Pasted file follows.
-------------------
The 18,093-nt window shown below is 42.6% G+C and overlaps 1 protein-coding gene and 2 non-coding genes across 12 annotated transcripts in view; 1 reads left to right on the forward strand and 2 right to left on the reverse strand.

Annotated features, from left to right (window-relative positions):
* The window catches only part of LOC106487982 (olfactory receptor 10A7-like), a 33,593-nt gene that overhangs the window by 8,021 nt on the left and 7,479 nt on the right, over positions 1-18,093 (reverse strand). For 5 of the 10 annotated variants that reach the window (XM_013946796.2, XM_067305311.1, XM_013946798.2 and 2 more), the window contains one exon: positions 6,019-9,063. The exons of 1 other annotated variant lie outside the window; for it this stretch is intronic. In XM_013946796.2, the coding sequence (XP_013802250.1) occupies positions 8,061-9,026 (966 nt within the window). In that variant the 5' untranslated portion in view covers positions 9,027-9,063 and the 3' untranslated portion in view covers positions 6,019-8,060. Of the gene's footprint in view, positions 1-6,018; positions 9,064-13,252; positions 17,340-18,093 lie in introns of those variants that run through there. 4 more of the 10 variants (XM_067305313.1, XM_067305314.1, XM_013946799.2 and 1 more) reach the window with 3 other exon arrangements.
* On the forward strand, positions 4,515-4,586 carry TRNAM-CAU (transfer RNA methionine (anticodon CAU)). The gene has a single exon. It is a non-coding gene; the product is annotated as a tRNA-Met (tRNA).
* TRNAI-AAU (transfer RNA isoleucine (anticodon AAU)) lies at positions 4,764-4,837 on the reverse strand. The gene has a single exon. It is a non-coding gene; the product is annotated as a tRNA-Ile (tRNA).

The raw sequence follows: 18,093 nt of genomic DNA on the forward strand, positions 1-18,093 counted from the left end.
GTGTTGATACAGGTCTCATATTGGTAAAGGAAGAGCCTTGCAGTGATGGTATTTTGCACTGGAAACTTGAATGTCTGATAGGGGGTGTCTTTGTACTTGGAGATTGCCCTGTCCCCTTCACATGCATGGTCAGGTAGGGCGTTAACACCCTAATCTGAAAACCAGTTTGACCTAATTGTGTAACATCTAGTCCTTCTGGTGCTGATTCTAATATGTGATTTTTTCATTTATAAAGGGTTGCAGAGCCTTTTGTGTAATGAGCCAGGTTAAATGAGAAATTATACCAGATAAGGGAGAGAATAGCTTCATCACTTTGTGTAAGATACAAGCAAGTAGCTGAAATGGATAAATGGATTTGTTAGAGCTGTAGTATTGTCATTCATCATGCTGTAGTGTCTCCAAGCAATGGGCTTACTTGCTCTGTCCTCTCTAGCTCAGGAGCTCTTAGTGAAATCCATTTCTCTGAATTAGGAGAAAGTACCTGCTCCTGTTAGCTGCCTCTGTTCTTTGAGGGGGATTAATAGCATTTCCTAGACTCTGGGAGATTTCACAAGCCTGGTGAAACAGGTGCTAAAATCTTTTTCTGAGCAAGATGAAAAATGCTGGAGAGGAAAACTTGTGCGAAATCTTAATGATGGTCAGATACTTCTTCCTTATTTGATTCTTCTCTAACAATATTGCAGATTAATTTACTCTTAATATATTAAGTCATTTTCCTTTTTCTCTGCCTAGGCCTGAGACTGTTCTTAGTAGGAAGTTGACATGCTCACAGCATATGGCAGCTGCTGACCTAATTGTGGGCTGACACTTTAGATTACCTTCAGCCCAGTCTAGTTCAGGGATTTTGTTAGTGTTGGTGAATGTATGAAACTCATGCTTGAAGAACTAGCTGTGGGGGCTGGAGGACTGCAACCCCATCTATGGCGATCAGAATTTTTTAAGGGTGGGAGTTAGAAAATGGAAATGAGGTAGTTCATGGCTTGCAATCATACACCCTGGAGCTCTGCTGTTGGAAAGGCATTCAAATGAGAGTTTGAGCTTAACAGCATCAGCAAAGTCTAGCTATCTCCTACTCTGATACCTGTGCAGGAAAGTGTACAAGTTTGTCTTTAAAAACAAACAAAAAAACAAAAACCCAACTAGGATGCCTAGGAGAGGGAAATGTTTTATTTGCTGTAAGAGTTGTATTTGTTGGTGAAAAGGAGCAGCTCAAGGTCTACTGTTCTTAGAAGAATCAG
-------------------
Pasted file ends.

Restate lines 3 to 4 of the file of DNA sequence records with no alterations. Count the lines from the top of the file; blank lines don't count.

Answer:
* The window catches only part of LOC106487982 (olfactory receptor 10A7-like), a 33,593-nt gene that overhangs the window by 8,021 nt on the left and 7,479 nt on the right, over positions 1-18,093 (reverse strand). For 5 of the 10 annotated variants that reach the window (XM_013946796.2, XM_067305311.1, XM_013946798.2 and 2 more), the window contains one exon: positions 6,019-9,063. The exons of 1 other annotated variant lie outside the window; for it this stretch is intronic. In XM_013946796.2, the coding sequence (XP_013802250.1) occupies positions 8,061-9,026 (966 nt within the window). In that variant the 5' untranslated portion in view covers positions 9,027-9,063 and the 3' untranslated portion in view covers positions 6,019-8,060. Of the gene's footprint in view, positions 1-6,018; positions 9,064-13,252; positions 17,340-18,093 lie in introns of those variants that run through there. 4 more of the 10 variants (XM_067305313.1, XM_067305314.1, XM_013946799.2 and 1 more) reach the window with 3 other exon arrangements.
* On the forward strand, positions 4,515-4,586 carry TRNAM-CAU (transfer RNA methionine (anticodon CAU)). The gene has a single exon. It is a non-coding gene; the product is annotated as a tRNA-Met (tRNA).